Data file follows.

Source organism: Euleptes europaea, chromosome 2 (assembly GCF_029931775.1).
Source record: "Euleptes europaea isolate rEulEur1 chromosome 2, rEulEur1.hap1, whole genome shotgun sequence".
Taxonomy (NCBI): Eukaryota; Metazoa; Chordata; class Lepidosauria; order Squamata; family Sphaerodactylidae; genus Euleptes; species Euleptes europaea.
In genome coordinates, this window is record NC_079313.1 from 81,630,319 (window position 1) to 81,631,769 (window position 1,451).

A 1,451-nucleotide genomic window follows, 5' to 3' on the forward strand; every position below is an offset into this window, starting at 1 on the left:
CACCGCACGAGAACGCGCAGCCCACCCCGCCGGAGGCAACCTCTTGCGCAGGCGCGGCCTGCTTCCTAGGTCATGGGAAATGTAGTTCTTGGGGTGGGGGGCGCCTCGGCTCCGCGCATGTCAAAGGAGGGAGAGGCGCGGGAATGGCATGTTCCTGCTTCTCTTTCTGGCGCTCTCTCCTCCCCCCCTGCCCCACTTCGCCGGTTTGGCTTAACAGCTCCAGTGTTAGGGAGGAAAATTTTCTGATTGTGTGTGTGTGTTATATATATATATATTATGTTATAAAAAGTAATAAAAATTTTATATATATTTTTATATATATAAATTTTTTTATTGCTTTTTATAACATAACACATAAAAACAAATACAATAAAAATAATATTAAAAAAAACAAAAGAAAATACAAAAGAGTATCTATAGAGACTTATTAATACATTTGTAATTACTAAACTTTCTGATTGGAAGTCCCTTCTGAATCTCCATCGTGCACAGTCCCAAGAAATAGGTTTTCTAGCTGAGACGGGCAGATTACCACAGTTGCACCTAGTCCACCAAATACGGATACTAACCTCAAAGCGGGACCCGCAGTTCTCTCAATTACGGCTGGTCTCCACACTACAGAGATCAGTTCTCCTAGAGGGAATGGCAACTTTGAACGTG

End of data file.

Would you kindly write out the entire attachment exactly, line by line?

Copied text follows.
Source organism: Euleptes europaea, chromosome 2 (assembly GCF_029931775.1).
Source record: "Euleptes europaea isolate rEulEur1 chromosome 2, rEulEur1.hap1, whole genome shotgun sequence".
Taxonomy (NCBI): Eukaryota; Metazoa; Chordata; class Lepidosauria; order Squamata; family Sphaerodactylidae; genus Euleptes; species Euleptes europaea.
In genome coordinates, this window is record NC_079313.1 from 81,630,319 (window position 1) to 81,631,769 (window position 1,451).

A 1,451-nucleotide genomic window follows, 5' to 3' on the forward strand; every position below is an offset into this window, starting at 1 on the left:
CACCGCACGAGAACGCGCAGCCCACCCCGCCGGAGGCAACCTCTTGCGCAGGCGCGGCCTGCTTCCTAGGTCATGGGAAATGTAGTTCTTGGGGTGGGGGGCGCCTCGGCTCCGCGCATGTCAAAGGAGGGAGAGGCGCGGGAATGGCATGTTCCTGCTTCTCTTTCTGGCGCTCTCTCCTCCCCCCCTGCCCCACTTCGCCGGTTTGGCTTAACAGCTCCAGTGTTAGGGAGGAAAATTTTCTGATTGTGTGTGTGTGTTATATATATATATATTATGTTATAAAAAGTAATAAAAATTTTATATATATTTTTATATATATAAATTTTTTTATTGCTTTTTATAACATAACACATAAAAACAAATACAATAAAAATAATATTAAAAAAAACAAAAGAAAATACAAAAGAGTATCTATAGAGACTTATTAATACATTTGTAATTACTAAACTTTCTGATTGGAAGTCCCTTCTGAATCTCCATCGTGCACAGTCCCAAGAAATAGGTTTTCTAGCTGAGACGGGCAGATTACCACAGTTGCACCTAGTCCACCAAATACGGATACTAACCTCAAAGCGGGACCCGCAGTTCTCTCAATTACGGCTGGTCTCCACACTACAGAGATCAGTTCTCCTAGAGGGAATGGCAACTTTGAACGTG